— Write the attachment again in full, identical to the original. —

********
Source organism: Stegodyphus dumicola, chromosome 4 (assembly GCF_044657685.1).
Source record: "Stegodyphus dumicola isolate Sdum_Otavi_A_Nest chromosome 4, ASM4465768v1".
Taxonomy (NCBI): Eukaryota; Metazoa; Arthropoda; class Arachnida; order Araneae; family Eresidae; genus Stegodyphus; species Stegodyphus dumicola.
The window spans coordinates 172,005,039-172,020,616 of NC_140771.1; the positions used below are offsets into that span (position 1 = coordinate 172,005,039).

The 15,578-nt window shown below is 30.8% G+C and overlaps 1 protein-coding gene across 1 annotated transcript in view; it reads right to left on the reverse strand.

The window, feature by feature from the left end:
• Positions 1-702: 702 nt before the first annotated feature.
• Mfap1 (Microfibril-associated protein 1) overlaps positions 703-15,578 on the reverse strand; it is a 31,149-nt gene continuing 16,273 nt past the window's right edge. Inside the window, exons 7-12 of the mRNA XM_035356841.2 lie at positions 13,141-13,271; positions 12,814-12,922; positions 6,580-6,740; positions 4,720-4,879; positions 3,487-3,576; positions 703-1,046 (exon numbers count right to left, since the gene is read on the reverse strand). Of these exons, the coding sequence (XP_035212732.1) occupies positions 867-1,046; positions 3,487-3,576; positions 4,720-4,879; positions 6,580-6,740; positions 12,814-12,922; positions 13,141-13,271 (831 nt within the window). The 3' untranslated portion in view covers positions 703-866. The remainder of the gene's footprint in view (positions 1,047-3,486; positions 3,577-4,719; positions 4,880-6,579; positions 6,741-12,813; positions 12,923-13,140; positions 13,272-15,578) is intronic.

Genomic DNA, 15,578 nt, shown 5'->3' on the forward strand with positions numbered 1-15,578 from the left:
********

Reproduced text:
Source organism: Stegodyphus dumicola, chromosome 4 (assembly GCF_044657685.1).
Source record: "Stegodyphus dumicola isolate Sdum_Otavi_A_Nest chromosome 4, ASM4465768v1".
Taxonomy (NCBI): Eukaryota; Metazoa; Arthropoda; class Arachnida; order Araneae; family Eresidae; genus Stegodyphus; species Stegodyphus dumicola.
The window spans coordinates 172,005,039-172,020,616 of NC_140771.1; the positions used below are offsets into that span (position 1 = coordinate 172,005,039).

The 15,578-nt window shown below is 30.8% G+C and overlaps 1 protein-coding gene across 1 annotated transcript in view; it reads right to left on the reverse strand.

The window, feature by feature from the left end:
• Positions 1-702: 702 nt before the first annotated feature.
• Mfap1 (Microfibril-associated protein 1) overlaps positions 703-15,578 on the reverse strand; it is a 31,149-nt gene continuing 16,273 nt past the window's right edge. Inside the window, exons 7-12 of the mRNA XM_035356841.2 lie at positions 13,141-13,271; positions 12,814-12,922; positions 6,580-6,740; positions 4,720-4,879; positions 3,487-3,576; positions 703-1,046 (exon numbers count right to left, since the gene is read on the reverse strand). Of these exons, the coding sequence (XP_035212732.1) occupies positions 867-1,046; positions 3,487-3,576; positions 4,720-4,879; positions 6,580-6,740; positions 12,814-12,922; positions 13,141-13,271 (831 nt within the window). The 3' untranslated portion in view covers positions 703-866. The remainder of the gene's footprint in view (positions 1,047-3,486; positions 3,577-4,719; positions 4,880-6,579; positions 6,741-12,813; positions 12,923-13,140; positions 13,272-15,578) is intronic.

Genomic DNA, 15,578 nt, shown 5'->3' on the forward strand with positions numbered 1-15,578 from the left: